In addition to containing both cuts of the film, "Taken" offers up some worthy supplements, including two audio commentaries, a few featurettes, an interactive feature, a bonus trailer and a digital copy of the film. Even though what is present here doesn’t appear to be all that much, to be fair, this film is a tight, fast-paced juggernaut with good action scenes and a simple plot. Anything viewers wish to know will no doubt be covered by the extras provided.


The audio commentary with director Pierre Morel, cinematographer Michel Abramowicz and stunt coordinator Michel Julienne is in French, so their comments are subtitled at the bottom of the screen. I’m not a big fan of listening to/reading a commentary in this manner, but I’m glad they still chose to include it, as the three participants do have plenty to talk about the regarding film’s production.

The second audio commentary is with screenwriter Robert Mark Kamen, which is, thankfully, in English, is a great listen because he provides some great insight into the script. It’s a great track because Kamen is able to really get deep into some exposition here and discuss the meanings behind the characters’ motivations in addition to divulging little factoids about all of the film that may have been lost on most viewers.

“Black Ops Field Manual” is an interactive feature which, when launched, will display geographical locators, anatomical information and a self-updating mission dashboard” in a pop-up window. This is only available for players equipped with "BonusView" (profile 1.1 or greater).

“Le Making Of” is a featurette which runs for 18 minutes and 24 seconds. Even though it’s hardly an in-depth piece, this is a decent behind-the-scenes look at the making of the film. Liam Neeson takes center stage here to discuss the character he plays and the experience of working with director Pierre Morel. All of the film’s major action set pieces, and the car chase, are also covered.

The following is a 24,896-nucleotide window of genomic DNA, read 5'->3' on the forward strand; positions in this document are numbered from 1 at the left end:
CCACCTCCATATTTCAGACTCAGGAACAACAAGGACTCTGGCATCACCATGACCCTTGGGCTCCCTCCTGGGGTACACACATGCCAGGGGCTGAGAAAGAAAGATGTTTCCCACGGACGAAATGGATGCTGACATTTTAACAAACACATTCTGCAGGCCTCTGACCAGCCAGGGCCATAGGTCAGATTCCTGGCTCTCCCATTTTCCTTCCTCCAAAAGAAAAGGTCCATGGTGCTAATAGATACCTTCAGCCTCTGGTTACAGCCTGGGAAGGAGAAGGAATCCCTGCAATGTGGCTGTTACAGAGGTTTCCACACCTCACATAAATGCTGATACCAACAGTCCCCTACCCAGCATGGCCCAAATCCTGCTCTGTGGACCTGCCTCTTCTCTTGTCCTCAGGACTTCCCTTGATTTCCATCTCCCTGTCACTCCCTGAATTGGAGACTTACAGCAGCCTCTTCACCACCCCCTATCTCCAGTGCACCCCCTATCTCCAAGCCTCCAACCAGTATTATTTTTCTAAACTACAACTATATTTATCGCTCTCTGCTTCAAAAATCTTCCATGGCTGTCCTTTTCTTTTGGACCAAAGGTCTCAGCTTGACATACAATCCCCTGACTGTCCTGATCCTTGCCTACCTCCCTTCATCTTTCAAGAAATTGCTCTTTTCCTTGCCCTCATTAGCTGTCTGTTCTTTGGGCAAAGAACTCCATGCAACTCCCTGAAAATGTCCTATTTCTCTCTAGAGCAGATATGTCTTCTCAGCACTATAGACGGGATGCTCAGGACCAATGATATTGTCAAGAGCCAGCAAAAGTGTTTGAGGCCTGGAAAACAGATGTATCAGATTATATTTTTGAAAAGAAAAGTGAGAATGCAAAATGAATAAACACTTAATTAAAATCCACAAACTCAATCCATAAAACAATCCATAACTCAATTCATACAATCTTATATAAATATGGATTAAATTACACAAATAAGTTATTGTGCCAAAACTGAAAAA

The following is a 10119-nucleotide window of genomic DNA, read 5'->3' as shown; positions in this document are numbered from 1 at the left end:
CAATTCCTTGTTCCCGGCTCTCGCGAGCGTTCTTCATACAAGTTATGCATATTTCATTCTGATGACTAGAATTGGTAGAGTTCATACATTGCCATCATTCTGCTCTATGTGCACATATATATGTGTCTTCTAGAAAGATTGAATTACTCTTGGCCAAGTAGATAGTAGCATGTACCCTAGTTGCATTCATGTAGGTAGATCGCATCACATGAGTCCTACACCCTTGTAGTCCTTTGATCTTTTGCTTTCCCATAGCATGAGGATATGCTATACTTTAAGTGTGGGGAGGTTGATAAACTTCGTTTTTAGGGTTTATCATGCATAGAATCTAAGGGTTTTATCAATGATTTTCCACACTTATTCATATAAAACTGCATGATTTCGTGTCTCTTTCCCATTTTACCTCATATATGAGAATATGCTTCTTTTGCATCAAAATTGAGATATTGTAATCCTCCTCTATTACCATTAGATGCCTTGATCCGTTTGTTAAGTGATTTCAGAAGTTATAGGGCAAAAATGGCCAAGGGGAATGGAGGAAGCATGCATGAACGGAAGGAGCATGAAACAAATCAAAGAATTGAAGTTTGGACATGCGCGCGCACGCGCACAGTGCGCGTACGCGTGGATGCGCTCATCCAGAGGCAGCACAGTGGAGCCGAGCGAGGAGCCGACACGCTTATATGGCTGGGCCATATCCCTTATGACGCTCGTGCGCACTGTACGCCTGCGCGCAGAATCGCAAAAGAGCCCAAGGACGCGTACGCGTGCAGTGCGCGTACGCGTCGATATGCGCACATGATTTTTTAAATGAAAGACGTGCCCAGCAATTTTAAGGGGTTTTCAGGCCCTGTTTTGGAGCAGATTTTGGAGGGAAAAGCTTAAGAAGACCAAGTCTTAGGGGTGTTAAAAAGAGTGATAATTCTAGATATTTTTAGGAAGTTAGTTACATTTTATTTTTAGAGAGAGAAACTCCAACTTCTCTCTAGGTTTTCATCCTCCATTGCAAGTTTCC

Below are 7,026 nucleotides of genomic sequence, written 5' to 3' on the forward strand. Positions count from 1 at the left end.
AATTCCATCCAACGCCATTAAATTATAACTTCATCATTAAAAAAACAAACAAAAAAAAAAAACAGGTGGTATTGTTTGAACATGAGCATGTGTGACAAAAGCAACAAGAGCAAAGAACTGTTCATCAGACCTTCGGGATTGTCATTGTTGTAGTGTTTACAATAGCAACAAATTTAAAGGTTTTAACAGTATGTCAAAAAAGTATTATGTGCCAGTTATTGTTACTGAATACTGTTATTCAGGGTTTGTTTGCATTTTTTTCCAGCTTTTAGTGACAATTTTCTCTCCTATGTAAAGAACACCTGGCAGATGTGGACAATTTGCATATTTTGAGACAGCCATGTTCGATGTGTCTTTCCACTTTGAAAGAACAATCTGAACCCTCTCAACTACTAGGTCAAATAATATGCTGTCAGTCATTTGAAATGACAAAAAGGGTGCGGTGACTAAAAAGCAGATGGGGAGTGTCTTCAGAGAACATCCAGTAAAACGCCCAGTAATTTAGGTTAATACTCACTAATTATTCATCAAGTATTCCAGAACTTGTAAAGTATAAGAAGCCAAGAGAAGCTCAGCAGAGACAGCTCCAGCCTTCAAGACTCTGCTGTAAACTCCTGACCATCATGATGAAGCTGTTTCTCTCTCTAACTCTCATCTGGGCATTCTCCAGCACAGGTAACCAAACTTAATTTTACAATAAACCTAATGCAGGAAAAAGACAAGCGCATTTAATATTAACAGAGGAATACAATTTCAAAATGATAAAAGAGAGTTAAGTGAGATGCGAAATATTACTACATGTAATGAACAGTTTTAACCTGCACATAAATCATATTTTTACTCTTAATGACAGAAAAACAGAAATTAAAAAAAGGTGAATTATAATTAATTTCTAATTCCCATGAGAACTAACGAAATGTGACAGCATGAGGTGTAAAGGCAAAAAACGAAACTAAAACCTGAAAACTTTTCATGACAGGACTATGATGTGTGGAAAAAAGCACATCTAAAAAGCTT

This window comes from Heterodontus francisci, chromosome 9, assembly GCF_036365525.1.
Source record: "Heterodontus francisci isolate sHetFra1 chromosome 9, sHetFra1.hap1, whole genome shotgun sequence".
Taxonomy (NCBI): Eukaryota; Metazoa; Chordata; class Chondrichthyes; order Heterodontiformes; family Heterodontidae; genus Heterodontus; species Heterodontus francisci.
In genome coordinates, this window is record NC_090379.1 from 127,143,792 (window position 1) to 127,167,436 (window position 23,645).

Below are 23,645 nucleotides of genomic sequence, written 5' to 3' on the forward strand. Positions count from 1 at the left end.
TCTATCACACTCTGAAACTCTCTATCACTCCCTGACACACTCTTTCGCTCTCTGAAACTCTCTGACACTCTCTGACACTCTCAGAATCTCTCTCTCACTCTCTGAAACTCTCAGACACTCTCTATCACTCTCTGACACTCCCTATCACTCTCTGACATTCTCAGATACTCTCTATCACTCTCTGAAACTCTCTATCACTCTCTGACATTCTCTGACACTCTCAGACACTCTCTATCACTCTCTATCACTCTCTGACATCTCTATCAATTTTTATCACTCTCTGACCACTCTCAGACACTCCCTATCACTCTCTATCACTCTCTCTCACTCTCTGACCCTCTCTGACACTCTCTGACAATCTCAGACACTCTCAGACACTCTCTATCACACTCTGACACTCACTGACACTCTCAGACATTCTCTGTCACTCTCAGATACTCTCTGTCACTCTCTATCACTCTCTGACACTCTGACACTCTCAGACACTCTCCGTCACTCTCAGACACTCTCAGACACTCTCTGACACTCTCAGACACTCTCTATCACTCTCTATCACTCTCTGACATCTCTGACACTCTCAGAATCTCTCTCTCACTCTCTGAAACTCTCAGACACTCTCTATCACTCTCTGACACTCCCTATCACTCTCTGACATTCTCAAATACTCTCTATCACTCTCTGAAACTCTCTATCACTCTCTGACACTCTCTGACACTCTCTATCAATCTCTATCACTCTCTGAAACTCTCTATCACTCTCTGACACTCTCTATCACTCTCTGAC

“Avant Premiere” featurette runs for 4 minutes and 48 seconds, this is just a glimpse at the film’s premiere, nothing too exciting.

“Inside Action: Side-By-Side Comparisons” contains six short featurettes that show the shooting of some key scenes alongside shots of the crew filming them. They include:

- “Peter’s Death” runs for 49 seconds.
- “Bryan Escapes Construction Site” runs for 3 minutes and 6 seconds.
- “Good Luck” runs for 51 seconds.
- “The Interrogation” runs for 2 minutes and 7 seconds.
- “Bryan At Saint Clair’s” runs for 1 minute and 39 seconds.
- “Boat Fight” runs for 2 minutes and 30 seconds.

Finally, a bonus trailer is included, not for "Taken", but for The Notorious B.I.G. biopic, "Notorious", It runs for 1 minute and 9 seconds.


The package also contains this second disc with a digital copy of the film’s 'Unrated Extended Cut' available for portable media devices.


The Film: B+ Video: B Audio: B+ Extras: B- Overall: B+


DVD Compare is a participant in the Amazon Services LLC Associates Program and the Amazon Europe S.a.r.l. Associates Programme, an affiliate advertising program designed to provide a means for sites to earn advertising fees by advertising and linking to amazon.co.uk, amazon.com, amazon.ca, amazon.fr, and amazon.de.